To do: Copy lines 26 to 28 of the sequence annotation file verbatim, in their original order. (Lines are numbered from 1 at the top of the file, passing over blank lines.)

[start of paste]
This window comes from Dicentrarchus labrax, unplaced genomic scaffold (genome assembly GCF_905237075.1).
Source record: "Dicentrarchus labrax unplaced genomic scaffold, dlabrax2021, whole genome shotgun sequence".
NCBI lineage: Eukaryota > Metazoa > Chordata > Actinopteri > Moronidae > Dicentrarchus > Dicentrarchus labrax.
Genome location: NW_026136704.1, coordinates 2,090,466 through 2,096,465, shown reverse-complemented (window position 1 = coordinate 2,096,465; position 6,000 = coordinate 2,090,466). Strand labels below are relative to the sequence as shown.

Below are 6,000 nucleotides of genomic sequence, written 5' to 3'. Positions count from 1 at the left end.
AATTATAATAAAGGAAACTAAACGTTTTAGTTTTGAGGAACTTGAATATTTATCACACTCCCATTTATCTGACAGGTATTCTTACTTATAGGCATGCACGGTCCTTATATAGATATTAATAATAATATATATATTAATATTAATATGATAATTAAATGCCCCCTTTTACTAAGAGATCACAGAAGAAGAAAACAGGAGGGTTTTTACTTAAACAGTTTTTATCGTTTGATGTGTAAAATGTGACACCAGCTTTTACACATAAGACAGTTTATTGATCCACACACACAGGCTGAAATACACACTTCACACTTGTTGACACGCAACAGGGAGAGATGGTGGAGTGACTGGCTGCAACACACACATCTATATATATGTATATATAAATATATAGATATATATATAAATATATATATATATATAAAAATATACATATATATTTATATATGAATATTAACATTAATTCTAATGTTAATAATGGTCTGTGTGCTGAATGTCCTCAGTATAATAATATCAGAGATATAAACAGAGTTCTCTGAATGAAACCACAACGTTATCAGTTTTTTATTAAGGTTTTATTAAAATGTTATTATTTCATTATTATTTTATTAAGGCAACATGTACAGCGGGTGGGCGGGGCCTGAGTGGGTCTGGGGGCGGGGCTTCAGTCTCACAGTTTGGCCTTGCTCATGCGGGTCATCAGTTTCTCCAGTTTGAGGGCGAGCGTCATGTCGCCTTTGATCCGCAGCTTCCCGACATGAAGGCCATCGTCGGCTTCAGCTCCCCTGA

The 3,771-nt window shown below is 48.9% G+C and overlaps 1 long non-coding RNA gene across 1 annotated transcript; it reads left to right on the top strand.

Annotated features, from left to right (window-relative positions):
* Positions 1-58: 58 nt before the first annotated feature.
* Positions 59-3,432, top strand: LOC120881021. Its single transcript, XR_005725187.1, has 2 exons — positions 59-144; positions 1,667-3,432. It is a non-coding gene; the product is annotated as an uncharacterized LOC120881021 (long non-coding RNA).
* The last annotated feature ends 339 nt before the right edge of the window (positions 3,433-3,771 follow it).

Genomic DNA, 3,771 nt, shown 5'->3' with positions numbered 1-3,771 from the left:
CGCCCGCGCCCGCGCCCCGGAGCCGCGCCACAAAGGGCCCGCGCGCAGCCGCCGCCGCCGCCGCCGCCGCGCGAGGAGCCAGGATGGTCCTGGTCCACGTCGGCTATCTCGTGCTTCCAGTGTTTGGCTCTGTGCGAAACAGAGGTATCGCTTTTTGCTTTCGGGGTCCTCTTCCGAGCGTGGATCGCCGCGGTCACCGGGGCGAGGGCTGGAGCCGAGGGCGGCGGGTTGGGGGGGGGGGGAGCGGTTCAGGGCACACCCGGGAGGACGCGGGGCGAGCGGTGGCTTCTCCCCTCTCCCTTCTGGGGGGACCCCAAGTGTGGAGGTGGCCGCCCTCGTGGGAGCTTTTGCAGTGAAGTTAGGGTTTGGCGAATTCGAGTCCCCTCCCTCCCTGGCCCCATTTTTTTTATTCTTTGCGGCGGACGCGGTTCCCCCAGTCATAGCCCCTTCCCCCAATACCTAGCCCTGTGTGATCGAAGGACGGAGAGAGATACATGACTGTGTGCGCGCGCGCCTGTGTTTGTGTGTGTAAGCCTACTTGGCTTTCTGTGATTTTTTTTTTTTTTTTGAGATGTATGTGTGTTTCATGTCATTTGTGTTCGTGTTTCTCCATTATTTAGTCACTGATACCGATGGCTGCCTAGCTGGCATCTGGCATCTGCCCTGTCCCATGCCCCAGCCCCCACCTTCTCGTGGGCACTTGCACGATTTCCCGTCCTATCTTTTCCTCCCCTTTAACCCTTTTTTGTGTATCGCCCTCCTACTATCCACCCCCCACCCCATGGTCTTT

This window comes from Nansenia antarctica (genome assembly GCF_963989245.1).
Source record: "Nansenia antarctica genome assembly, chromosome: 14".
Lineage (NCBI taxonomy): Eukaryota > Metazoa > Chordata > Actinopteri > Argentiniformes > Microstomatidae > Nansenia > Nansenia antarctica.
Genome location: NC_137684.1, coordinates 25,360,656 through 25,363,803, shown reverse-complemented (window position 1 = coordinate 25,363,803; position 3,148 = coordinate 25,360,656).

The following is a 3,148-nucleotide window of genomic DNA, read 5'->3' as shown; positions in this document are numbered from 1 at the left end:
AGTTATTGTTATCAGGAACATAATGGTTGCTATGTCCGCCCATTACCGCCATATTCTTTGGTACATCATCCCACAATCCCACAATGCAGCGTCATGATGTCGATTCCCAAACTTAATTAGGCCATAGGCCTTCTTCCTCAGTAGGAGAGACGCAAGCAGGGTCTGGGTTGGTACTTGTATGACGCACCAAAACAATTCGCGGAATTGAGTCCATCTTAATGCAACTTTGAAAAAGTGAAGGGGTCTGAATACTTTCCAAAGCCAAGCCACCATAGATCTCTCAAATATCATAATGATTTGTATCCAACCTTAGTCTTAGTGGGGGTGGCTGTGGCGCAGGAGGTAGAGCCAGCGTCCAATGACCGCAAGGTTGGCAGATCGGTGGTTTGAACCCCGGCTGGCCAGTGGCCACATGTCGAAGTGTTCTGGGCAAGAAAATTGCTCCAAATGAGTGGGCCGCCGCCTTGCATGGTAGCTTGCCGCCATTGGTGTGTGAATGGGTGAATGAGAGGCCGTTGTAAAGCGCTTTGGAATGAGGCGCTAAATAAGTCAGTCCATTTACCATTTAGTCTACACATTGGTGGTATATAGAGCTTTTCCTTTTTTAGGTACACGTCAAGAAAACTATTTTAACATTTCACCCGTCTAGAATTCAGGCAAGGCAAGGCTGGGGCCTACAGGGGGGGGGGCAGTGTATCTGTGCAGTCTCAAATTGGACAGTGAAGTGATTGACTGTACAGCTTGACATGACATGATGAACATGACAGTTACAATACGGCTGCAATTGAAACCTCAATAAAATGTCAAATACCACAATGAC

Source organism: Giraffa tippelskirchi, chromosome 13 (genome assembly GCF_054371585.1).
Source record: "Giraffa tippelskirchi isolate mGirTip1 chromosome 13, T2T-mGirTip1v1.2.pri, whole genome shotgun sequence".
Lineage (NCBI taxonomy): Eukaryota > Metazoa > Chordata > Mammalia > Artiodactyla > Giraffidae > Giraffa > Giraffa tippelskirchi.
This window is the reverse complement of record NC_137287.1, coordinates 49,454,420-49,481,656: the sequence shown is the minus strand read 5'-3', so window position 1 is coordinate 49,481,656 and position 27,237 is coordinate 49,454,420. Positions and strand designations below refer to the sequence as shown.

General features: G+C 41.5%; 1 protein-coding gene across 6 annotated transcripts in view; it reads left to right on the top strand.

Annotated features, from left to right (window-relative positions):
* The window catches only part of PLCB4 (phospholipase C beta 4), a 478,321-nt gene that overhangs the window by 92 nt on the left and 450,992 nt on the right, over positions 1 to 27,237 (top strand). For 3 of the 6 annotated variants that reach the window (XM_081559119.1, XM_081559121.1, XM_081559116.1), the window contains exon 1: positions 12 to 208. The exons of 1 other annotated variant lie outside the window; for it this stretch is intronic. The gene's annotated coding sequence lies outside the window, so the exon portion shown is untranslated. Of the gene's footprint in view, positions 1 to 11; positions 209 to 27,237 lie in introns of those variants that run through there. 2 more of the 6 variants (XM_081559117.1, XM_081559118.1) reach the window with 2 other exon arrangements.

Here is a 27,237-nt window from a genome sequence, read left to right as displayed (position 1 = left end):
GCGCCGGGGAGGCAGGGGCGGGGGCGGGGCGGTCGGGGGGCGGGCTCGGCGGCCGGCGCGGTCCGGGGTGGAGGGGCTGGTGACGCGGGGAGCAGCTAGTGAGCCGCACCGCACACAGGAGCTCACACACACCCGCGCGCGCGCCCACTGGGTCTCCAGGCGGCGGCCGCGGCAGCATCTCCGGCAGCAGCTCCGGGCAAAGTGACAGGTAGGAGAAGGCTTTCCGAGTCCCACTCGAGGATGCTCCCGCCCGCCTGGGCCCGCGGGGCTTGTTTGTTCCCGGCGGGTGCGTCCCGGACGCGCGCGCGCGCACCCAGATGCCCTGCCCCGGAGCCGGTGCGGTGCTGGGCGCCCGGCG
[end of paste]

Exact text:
* The window catches only part of PLCB4 (phospholipase C beta 4), a 478,321-nt gene that overhangs the window by 92 nt on the left and 450,992 nt on the right, over positions 1 to 27,237 (top strand). For 3 of the 6 annotated variants that reach the window (XM_081559119.1, XM_081559121.1, XM_081559116.1), the window contains exon 1: positions 12 to 208. The exons of 1 other annotated variant lie outside the window; for it this stretch is intronic. The gene's annotated coding sequence lies outside the window, so the exon portion shown is untranslated. Of the gene's footprint in view, positions 1 to 11; positions 209 to 27,237 lie in introns of those variants that run through there. 2 more of the 6 variants (XM_081559117.1, XM_081559118.1) reach the window with 2 other exon arrangements.

Here is a 27,237-nt window from a genome sequence, read left to right as displayed (position 1 = left end):
GCGCCGGGGAGGCAGGGGCGGGGGCGGGGCGGTCGGGGGGCGGGCTCGGCGGCCGGCGCGGTCCGGGGTGGAGGGGCTGGTGACGCGGGGAGCAGCTAGTGAGCCGCACCGCACACAGGAGCTCACACACACCCGCGCGCGCGCCCACTGGGTCTCCAGGCGGCGGCCGCGGCAGCATCTCCGGCAGCAGCTCCGGGCAAAGTGACAGGTAGGAGAAGGCTTTCCGAGTCCCACTCGAGGATGCTCCCGCCCGCCTGGGCCCGCGGGGCTTGTTTGTTCCCGGCGGGTGCGTCCCGGACGCGCGCGCGCGCACCCAGATGCCCTGCCCCGGAGCCGGTGCGGTGCTGGGCGCCCGGCG